LG LCS1112ST Review
Our Analysis and Test Results
The LG didn't particularly excel in any suite of tests, though it did heat very evenly. This is an average microwave that seems to cost disproportionately high to its performance.
After conducting extensive amounts of research, we bought the top 10 models available and put them to the test to see which microwave came out on top. All in all, we spent over 150 hours researching and testing these products to help you select the best. Our testing program was split into four weighted metrics — Heating, Ease of Use, Defrosting, and Speed. We detail exactly what the LG did well, where it did poorly, and how it compared to the competition in the next sections.
Microwaves are primarily for heating and reheating food. Consequently, this made up 40% of the total score. The LG did about average, earning a 5 out of 10. This was determined by its performance in a handful of different heating related tests, including making a frozen burrito, a Hot Pocket, heating up a plate of leftovers, a chicken pot pie, an individual serving of lasagna, and using chocolate to make a map of the heating pattern of the microwave.
The LG did well at heating a frozen burrito, though not as well as the Sharp or the Kenmore. All sections of the burrito hit the necessary temperature, and there were only 11.1°F average temperature variation between the sections, much better than the 45.7°F of the Westinghouse
This model did about the same at heating up a small portion of lasagna, with all areas hitting the necessary temperature of 160°F, and an average difference of 6.9°F. This put it at the third-best of the entire group. Performance dropped considerably when we reheated the plate of leftovers. The LG did a terrible job — the worst of the group — using the setting for a plate of food, two servings. The mashed potatoes were on average 40°F cooler than the green beans and chicken tenders.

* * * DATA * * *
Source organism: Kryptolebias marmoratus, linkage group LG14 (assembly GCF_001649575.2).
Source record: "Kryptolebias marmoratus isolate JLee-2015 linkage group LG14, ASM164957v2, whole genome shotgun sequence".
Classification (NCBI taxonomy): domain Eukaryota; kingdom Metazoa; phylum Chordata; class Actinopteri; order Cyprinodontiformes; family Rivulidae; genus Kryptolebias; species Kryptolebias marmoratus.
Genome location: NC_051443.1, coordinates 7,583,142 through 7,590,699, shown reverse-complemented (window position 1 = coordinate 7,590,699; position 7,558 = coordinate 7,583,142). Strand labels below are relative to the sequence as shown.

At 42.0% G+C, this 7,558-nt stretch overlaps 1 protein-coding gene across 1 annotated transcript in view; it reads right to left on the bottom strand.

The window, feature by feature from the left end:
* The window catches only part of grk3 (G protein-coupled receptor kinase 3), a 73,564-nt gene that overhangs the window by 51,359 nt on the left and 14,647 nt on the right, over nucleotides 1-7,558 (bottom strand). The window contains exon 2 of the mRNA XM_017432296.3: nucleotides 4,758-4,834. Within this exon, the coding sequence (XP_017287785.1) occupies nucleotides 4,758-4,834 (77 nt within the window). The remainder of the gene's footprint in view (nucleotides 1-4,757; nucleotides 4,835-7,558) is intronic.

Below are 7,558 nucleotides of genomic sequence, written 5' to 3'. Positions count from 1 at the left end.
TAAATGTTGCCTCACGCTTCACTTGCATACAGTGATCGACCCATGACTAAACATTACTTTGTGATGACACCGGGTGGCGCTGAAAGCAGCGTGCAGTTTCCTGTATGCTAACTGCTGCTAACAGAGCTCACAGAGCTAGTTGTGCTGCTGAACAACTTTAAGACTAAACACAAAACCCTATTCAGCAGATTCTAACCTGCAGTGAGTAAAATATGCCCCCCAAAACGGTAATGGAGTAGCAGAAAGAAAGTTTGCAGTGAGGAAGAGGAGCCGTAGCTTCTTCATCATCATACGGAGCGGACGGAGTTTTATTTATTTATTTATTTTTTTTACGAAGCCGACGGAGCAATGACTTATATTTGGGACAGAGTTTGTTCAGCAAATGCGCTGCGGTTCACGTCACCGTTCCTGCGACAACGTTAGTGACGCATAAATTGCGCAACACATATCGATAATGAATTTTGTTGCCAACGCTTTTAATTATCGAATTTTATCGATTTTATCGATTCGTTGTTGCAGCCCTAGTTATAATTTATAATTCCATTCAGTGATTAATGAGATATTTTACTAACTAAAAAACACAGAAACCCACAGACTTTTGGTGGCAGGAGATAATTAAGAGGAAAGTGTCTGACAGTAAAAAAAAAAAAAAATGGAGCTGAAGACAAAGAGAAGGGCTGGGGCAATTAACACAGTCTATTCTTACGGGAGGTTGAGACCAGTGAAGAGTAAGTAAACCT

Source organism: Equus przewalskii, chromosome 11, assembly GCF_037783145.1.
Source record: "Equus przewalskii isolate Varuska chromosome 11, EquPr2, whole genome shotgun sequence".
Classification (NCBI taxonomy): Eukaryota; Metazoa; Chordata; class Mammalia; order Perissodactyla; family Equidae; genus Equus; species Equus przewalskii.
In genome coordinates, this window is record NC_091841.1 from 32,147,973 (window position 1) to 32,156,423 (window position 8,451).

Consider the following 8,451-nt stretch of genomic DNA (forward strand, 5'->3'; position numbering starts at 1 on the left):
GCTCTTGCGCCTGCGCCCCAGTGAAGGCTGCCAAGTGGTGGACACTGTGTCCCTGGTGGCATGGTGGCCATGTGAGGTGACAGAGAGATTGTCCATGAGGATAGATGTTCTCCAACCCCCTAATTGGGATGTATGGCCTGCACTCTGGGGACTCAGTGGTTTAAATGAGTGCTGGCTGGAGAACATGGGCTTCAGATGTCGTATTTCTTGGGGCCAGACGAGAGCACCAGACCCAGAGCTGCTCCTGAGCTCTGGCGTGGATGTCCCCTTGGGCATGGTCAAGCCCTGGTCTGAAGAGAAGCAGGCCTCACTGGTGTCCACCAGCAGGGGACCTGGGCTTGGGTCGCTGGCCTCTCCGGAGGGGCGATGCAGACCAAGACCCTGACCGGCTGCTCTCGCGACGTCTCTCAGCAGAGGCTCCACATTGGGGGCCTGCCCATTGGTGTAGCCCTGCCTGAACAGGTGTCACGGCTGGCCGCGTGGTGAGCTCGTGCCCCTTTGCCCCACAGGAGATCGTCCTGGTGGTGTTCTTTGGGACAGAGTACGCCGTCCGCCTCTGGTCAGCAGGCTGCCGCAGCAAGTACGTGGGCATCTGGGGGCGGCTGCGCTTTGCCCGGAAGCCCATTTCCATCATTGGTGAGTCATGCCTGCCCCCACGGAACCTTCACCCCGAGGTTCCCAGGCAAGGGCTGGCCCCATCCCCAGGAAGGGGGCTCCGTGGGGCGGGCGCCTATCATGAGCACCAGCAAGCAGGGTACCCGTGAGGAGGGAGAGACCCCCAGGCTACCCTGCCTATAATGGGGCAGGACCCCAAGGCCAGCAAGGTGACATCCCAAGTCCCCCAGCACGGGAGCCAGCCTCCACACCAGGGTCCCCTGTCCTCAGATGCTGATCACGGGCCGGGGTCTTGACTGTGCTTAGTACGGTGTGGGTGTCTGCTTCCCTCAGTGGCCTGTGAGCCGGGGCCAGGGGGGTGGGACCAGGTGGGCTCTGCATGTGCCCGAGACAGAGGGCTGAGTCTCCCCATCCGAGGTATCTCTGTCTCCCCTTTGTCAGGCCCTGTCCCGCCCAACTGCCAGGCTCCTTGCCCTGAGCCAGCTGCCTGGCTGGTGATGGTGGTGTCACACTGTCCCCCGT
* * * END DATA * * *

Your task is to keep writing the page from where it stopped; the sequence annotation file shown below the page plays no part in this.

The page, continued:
The LG made up some points in the chicken pot pie test, doing the second-best out of the group. The average temperature difference of 6.8°F was relatively small, and all areas were above the minimum temperature stated by the package directions.
It did slightly above average in our Hot Pocket test, scoring in the middle of the pack. It had about 6.5°F average temperature variation, a little more than the 1.9°F of the best model. All regions of the Hot Pocket did hit the minimum temperature though.
The LG finished out the Heating metric with an excellent performance in the chocolate heat map test.
We heated the cooled disc for one minute and evaluated the results. The chocolate was evenly melted throughout, with no solid or burnt spots.
Ease of Use
Following heating, ease of use was the next most important metric, making up 30% of the total score. This metric compared how convenient each of these products were to use, analyzing the preset effectiveness, the keypad layout and functions, the interior light and if the product would slide around on the counter during use. The LG did alright, earning a 6 out of 10.
This model would slide around a tiny bit when the door was opened and closed on a smooth countertop, moving just shy of a quarter of an inch. You can see inside the LG when it is running and it does have a light that will turn on when the door opens, but we found the light to be a little subpar. This model does have a kitchen timer function on it, but it can't be used when food is being heated. The keypad was pretty standard, with no major complaints on our part.